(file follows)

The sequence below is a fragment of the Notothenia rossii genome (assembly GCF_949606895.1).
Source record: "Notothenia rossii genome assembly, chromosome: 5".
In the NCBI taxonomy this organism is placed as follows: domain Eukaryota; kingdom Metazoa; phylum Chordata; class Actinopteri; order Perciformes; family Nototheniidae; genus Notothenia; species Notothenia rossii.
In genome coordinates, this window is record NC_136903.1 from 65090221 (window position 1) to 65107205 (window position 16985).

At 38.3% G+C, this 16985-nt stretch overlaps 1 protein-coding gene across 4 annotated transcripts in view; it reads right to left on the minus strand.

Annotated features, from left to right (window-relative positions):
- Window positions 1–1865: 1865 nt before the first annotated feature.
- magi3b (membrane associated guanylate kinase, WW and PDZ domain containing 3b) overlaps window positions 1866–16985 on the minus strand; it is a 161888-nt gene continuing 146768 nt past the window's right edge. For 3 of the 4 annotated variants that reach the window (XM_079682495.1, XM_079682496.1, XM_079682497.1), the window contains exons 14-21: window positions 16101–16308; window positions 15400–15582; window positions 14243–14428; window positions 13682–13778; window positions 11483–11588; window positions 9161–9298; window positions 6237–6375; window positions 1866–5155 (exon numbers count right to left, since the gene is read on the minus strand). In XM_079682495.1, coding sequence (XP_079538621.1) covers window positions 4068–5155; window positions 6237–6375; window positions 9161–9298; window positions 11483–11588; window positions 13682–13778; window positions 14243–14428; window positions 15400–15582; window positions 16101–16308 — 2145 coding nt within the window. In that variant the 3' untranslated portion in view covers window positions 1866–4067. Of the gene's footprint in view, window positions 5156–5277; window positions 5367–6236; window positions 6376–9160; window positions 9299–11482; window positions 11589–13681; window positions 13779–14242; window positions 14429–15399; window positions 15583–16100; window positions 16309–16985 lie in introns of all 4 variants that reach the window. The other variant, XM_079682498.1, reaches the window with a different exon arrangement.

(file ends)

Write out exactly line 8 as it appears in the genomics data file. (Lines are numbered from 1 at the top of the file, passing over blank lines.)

- magi3b (membrane associated guanylate kinase, WW and PDZ domain containing 3b) overlaps window positions 1866–16985 on the minus strand; it is a 161888-nt gene continuing 146768 nt past the window's right edge. For 3 of the 4 annotated variants that reach the window (XM_079682495.1, XM_079682496.1, XM_079682497.1), the window contains exons 14-21: window positions 16101–16308; window positions 15400–15582; window positions 14243–14428; window positions 13682–13778; window positions 11483–11588; window positions 9161–9298; window positions 6237–6375; window positions 1866–5155 (exon numbers count right to left, since the gene is read on the minus strand). In XM_079682495.1, coding sequence (XP_079538621.1) covers window positions 4068–5155; window positions 6237–6375; window positions 9161–9298; window positions 11483–11588; window positions 13682–13778; window positions 14243–14428; window positions 15400–15582; window positions 16101–16308 — 2145 coding nt within the window. In that variant the 3' untranslated portion in view covers window positions 1866–4067. Of the gene's footprint in view, window positions 5156–5277; window positions 5367–6236; window positions 6376–9160; window positions 9299–11482; window positions 11589–13681; window positions 13779–14242; window positions 14429–15399; window positions 15583–16100; window positions 16309–16985 lie in introns of all 4 variants that reach the window. The other variant, XM_079682498.1, reaches the window with a different exon arrangement.